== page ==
OTC Derivatives Regulation: End Users Mark Time

Capital Markets 2014 Mid-Year Report

Canadian initiatives to regulate over-the-counter (OTC) derivatives—customized contracts whose values or obligations are based on the performance of an underlying asset, index, rate or other variable—gathered momentum in the past year, but progress has been slow and uncertain.

Financial institutions and sophisticated buy-side market participants that invest globally, such as Canada’s major pension funds, have been tracking the more advanced American and European OTC derivatives regulatory developments and are preparing for regulation in Canada. Many commercial (non-financial) end users whose operations are primarily Canadian and who use derivatives mainly to hedge interest rate, currency and commodity risks, have felt the effects of U.S. OTC derivatives legislation and are standing by for Canadian regulation to be implemented. But so far, they have little incentive to commit significant management time and financial resources to getting up to speed on legislative initiatives and preparing for compliance.

Derivatives and their Role in the Financial Crisis

Derivatives are unquestionably a useful and efficient way for commercial entities and financial institutions to hedge or mitigate interest rate, currency, credit and other risks. However, derivatives can also be used to engage in excessive speculation, particularly since they allow investors to make highly leveraged bets on existing risks or to gain exposure to risks created solely for speculative purposes. While governments, regulatory agencies and market participants still debate the reasons for the 2008 financial crisis, the use of OTC derivatives, if not a cause, was at least an aggravating factor. Among OTC derivatives, the credit default swap—an insurance-like contract that allows parties to isolate the risk of certain credit events (such as a company defaulting on a loan obligation or becoming bankrupt) and to buy or sell protection against those events occurring—is singled out for its role in some of the worst excesses of the financial crisis. Complex financial instruments linked through credit default swaps to the performance of risky subprime mortgages contributed to the collapse, fire sale or bailout of several large financial institutions.

Canada, which weathered the global financial crisis relatively well, was forced to deal with its own homegrown crisis when investors, spooked by rising subprime defaults, balked at investing in highly rated non-bank-sponsored asset-backed commercial paper (ABCP). Issuers of non-bank ABCP, who were relying on investment in new paper to repay paper coming due, were unable to retire outstanding ABCP. The use of credit default swaps added to these woes. Non-bank ABCP issuers entered into credit default swaps to sell long-term credit protection to international banks on portfolios of debt, asset-backed securities and other derivatives in order to generate a significant part of the yield on non-bank ABCP. When credit spreads (a measure of relative credit risk) increased and the credit protection became more valuable to the banks, the terms of the credit default swaps required ABCP issuers to provide more collateral to support their obligations, collateral they didn’t have. For more than a year, the $32-billion non-bank ABCP market in Canada remained in a holding pattern while issuers, large investors, dealers and their advisers mapped out and implemented a plan to restructure the frozen paper.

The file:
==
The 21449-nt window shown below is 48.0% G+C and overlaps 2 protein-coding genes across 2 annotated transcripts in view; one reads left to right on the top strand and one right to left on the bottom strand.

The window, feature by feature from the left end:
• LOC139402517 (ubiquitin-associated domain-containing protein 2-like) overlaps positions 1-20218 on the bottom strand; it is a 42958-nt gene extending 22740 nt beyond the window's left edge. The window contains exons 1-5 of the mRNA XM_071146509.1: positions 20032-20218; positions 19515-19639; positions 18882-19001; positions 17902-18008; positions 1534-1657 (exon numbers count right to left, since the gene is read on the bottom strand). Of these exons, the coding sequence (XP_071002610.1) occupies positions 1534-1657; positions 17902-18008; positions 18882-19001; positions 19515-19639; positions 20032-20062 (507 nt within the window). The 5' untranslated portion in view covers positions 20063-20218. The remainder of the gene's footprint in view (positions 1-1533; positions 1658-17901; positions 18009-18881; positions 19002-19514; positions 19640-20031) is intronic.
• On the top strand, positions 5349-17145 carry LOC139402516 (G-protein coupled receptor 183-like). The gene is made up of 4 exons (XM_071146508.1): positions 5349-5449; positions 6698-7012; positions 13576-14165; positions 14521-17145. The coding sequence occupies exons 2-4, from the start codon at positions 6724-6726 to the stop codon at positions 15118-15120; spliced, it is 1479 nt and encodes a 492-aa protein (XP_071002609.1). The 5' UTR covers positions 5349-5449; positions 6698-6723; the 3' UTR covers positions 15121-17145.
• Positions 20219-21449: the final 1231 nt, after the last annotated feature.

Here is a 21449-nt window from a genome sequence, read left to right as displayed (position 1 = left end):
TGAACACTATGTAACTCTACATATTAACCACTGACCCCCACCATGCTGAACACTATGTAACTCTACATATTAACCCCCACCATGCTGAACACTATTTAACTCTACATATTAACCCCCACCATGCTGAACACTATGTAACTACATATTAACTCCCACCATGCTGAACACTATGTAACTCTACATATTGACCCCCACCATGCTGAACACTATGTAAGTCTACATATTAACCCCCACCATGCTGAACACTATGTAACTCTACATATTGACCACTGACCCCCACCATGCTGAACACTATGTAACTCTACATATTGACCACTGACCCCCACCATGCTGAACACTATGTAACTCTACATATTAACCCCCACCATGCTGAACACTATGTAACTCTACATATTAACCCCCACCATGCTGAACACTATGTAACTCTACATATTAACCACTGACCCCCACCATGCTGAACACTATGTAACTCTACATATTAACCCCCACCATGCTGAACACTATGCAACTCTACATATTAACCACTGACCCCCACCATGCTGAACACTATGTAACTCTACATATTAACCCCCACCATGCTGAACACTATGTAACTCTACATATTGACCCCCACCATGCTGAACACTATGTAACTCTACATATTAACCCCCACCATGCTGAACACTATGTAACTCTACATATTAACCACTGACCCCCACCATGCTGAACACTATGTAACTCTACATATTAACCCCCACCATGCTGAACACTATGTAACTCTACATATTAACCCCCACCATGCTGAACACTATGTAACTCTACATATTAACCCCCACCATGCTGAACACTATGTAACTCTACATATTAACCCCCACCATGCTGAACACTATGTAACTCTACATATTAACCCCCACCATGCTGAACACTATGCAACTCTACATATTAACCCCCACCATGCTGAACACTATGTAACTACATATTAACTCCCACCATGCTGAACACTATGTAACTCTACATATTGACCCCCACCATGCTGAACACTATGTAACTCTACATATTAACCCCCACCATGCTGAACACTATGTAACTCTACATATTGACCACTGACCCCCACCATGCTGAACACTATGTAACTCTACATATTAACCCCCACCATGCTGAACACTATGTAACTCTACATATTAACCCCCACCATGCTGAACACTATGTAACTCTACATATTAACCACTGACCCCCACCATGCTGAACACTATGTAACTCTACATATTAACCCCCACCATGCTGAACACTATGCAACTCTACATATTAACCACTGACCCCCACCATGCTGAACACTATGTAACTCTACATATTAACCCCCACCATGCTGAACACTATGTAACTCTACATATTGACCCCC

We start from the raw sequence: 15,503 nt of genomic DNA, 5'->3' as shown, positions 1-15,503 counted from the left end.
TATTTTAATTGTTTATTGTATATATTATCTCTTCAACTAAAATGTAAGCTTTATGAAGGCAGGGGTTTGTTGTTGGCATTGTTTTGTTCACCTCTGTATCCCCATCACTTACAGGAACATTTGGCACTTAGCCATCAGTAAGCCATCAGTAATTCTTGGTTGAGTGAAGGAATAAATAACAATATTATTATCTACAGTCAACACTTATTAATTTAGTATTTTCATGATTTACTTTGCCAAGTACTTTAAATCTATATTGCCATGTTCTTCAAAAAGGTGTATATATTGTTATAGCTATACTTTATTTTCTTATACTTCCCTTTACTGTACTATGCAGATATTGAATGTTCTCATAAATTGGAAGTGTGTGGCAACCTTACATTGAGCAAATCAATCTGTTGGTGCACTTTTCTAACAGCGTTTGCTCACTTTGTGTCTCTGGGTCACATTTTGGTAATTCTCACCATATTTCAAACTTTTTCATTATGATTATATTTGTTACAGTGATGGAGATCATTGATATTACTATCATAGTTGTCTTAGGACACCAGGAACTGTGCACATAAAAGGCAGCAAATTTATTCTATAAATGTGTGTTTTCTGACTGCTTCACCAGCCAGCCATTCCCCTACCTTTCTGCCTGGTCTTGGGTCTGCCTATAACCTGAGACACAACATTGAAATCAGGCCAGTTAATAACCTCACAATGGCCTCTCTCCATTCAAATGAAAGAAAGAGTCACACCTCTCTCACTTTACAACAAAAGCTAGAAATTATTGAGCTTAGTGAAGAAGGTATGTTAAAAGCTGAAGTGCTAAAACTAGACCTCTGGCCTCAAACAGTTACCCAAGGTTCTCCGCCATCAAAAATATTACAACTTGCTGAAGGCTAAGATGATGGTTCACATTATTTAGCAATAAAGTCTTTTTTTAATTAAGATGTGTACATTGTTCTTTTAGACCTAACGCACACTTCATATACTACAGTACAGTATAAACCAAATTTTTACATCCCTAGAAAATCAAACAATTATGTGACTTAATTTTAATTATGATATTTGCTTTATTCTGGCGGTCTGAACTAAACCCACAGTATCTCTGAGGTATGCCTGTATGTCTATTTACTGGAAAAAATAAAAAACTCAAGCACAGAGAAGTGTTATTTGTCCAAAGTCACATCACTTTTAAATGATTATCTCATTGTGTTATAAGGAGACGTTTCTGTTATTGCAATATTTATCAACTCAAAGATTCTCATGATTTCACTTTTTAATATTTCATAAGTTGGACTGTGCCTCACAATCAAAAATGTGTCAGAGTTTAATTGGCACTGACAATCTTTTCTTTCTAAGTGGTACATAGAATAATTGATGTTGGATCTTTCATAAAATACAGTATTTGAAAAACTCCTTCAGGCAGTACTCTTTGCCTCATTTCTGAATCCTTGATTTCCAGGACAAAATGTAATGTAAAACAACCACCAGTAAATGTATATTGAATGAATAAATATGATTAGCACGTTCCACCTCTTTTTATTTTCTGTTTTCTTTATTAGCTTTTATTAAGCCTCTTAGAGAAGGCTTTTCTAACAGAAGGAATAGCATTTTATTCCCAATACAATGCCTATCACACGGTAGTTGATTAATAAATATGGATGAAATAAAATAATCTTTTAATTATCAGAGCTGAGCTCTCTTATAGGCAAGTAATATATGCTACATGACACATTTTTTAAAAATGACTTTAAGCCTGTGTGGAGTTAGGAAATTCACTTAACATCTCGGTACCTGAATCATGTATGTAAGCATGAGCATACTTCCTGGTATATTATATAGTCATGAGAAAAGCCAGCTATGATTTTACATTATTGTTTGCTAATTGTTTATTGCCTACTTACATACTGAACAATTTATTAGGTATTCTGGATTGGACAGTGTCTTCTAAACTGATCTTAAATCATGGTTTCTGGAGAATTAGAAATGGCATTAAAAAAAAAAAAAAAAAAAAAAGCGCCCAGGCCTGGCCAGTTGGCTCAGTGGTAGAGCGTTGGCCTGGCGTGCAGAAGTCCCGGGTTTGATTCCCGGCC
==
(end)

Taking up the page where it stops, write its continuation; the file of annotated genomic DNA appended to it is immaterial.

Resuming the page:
The Road to Regulation

After several high-profile failures linked to the use of OTC derivatives, governments identified four main areas of risk associated with their unregulated use:

  • systemic risk: the risk that the failure of one or more important counterparties could have knock-on effects on a larger number of interconnected financial markets participants, thereby putting global financial markets in jeopardy
  • counterparty (credit) risk: the risk of a counterparty being unable to fulfill its obligations, which contributes to systemic risk if the counterparty has substantial positions in derivatives
  • lack of transparency: lack of information about the OTC derivatives activities and financial position of banks, dealers and other large financial markets participants
  • conflicts of interest: the skewing, often through misaligned incentives, of interests of institutions such as mortgage lenders, brokers and credit rating agencies in favour of certain stakeholders to the detriment of others

To address these risks, G-20 governments committed to principles requiring OTC derivatives to be:

  • traded on exchanges or electronic trading platforms where appropriate;
  • cleared through central counterparties (CCPs), which would require derivatives users to provide collateral to support their obligations;
  • reported to trade repositories (TRs)—centralized storehouses of OTC derivatives data; and
  • subject to higher capital and minimum margining requirements if not centrally cleared.

In the United States, the main vehicle for regulatory reform of OTC derivatives is the 2010 Dodd-Frank Wall Street Reform and Consumer Protection Act (Dodd-Frank). This voluminous piece of legislation, checking in at over 800 pages, comprehensively overhauls U.S. financial regulation, including the regulation of OTC derivatives activities. Implementing Dodd-Frank is a massive undertaking requiring the passage of almost 400 rules. Not surprisingly, it has not proceeded as quickly or as smoothly as initially intended. However, although not all rules are final (and some are not even available in draft form), many important provisions are operative, so Canadian companies that do business with U.S. counterparties are already feeling Dodd-Frank’s effects.

Canadian commercial end users are only beginning to consider how new legislation will apply to and affect their derivatives activities.

In Canada, the pace of regulation has been slow. Quebec was first out of the gate when its Derivatives Act came into force in 2009. Late in 2010, Ontario amended its Securities Act to put in place a framework for the Ontario Securities Commission (OSC) to regulate derivatives trading activities, derivatives trade repositories and clearing agencies, derivatives-related insider trading and tipping, and derivatives dealers and advisers. Most of the operative provisions are not yet in effect. Several other provinces have passed similar amendments to their securities legislation.